The Buddhist flags that flutter over Darjeeling hills remind you that both your joys and sorrows are fleeting. Nothing stays. So resist attachments - the root of all suffering.
As I look upon this place, and ponder over a cup of divine tea that it produces, the flags are the only thing that my heart can clutch onto. For outside the world is falling apart. I have arrived to these hills already two weeks into a “public curfew.” Nothing moves outside; it’s a ghost town. No cars on the road, no shops or offices open. Schools are closed, and tourists long gone.
In the evenings, the deathly stillness of the place is broken by angry demonstrations demanding “Gorkhaland.” Once the demonstrators have gone home, fear and uncertainty linger deep into the night. For nearly three decades now Darjeeling has not seen normal life.
All in the name of Gorkhaland - a separate state made up of the Darjeeling hills and adjoining areas in the plains. The region currently is part of the state of West Bengal where the majority isn’t happy with the idea of the hills separating.
My parents live down in the plains, which still happens to be part of Darjeeling district. It is richly forested with sal and teak trees and where wild elephants roam. A mile south from the village life is normal - transport is available, shops, schools and offices are open. Thankfully, the party president of the village allowed us to come home in a car. Otherwise we would have to walk the last mile - a maddening prospect after nearly 12 hours of flying with wife and two small kids.
We are here to visit my old and ailing father. And while here I had plans to visit the tea gardens and meet old friends. I was only able to fulfill my first aim. My father, who was a forester for 40 years and had led a very active and healthy life, was dealt a rather poor hand at the end. I had to visit the doctor several times for him (he was not very good on the phone), and everytime I had to seek the permission of the local party president to drive out.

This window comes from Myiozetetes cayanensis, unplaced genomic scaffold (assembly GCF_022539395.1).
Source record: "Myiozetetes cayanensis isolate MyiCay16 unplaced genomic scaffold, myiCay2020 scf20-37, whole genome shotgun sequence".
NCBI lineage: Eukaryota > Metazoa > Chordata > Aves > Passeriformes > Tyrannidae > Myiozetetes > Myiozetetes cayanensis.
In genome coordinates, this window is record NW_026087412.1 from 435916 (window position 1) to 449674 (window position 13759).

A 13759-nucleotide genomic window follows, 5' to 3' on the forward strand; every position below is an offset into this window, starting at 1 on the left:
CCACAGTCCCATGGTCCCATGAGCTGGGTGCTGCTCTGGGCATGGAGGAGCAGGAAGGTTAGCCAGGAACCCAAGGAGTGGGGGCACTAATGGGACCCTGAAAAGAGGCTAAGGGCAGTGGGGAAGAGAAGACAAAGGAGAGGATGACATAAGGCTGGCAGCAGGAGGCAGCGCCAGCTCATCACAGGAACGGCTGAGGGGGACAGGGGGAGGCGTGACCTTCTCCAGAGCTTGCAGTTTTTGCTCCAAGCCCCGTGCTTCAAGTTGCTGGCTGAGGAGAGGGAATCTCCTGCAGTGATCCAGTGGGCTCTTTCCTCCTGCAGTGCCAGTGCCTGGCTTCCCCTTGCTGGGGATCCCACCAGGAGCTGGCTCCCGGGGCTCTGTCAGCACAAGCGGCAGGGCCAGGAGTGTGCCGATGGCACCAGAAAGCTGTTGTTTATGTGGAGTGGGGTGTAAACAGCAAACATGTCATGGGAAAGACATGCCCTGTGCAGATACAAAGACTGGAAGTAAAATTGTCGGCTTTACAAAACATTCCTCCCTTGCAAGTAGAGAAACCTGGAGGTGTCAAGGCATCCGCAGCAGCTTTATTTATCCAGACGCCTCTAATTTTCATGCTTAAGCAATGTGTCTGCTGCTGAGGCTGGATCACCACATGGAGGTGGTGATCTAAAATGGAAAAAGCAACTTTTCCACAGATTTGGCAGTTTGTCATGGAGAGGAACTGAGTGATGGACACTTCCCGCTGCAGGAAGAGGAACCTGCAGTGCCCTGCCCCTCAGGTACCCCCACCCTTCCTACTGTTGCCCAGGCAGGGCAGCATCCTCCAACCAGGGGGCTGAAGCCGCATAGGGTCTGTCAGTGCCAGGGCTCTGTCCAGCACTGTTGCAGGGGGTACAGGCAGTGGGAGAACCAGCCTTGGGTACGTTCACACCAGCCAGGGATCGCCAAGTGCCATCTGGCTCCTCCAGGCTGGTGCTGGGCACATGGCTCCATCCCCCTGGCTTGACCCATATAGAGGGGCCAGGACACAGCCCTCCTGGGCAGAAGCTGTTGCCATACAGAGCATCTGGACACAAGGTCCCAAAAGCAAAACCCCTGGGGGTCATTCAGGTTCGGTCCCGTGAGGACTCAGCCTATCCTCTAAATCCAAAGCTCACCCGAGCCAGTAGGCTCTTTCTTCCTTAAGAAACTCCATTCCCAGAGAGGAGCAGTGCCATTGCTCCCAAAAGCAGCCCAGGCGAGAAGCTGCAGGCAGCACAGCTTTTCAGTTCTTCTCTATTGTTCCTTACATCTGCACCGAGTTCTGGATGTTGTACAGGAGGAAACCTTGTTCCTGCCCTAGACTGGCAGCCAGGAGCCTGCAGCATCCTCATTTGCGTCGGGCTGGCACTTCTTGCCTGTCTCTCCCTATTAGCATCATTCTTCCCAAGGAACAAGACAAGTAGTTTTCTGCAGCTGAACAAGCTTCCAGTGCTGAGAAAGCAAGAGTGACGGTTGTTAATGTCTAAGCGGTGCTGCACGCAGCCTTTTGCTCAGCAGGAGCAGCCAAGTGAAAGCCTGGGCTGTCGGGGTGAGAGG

There was no internet at my parent’s place. A falling branch had snapped the internet cable a few days before we arrived. The technician would not come to repair because of the strike. We were really marooned.
I called up a planter friend of mine. He had managed to go to another town in an ambulance (the strikers allowed ambulances on the road) to withdraw money from a bank so that workers could be paid. The tea gardens had been kept outside the strike. However, no tea could leave the gardens nor fuel be brought in because of lack of transport.
It was monsoons. It rains in almost Biblical proportions; every evening we were there thunderstorms came in the evening like clockwork, bringing the only relief from the heat. During this period the tea gardens make “rains tea”. It is a coppery tea with a rather flat taste. But it is widely used in blends and makes for nearly 40% of Darjeeling tea production.
Darjeeling tea producers felt beleaguered. I saw them bemoaning the situation on BBC Business News. Yet a tea plucker said she was ready for the sacrifice just so that her children could have a better future. But would they?
The background to the whole problem is the cultural rift between the hill people, who are of Nepalese ethnicity and the majority of those residing in West Bengal, the Bengali people. Further, it also arises from the arbitrary nature of borders that the British drew during the colonial rule. Darjeeling was originally part of Sikkim, an independent Himalayan kingdom. In the early 1800s it was annexed by Nepal. In 1817 the British arrived in the scene, defeated the Nepalese forces and handover Darjeeling back to Sikkim.
However, the handing over was not without a price for Sikkim. The British kept the town of Darjeeling (then a sleepy hamlet) for themselves.
During the early years of British rule in Darjeeling, the place was defined as a “non-regulated area” where the Acts of the government did not automatically apply. It was believed that was mainly so that the tea planters had little interference from the government in the running of the garden. The labor relations in the tea plantations during the time was modelled along the rules of the cotton plantations of the South.
It was only after Independence in 1947 that Darjeeling was amalgamated in the state of West Bengal. This “unnatural” grafting notwithstanding, and although like most hill people I feel the demand for a separate state is justified, I seriously doubt the integrity of our local leaders. Time and again in the past they have been “bought” by Kolkata and Delhi. They have compromised the movement and used their office for self-aggrandizement instead of looking out for the common man.
The present lot of leaders is no different. I hate the scare tactics they use.
After two weeks it is time to say a goodbye to my family. We are again “permitted” to leave the village for the airport in a car. The heart is heavy. My father is dying and so seems this place. As the car turns the bend, I look at a prayer flag and ask to be raised above my sadness and joy - which for this moment is Darjeeling.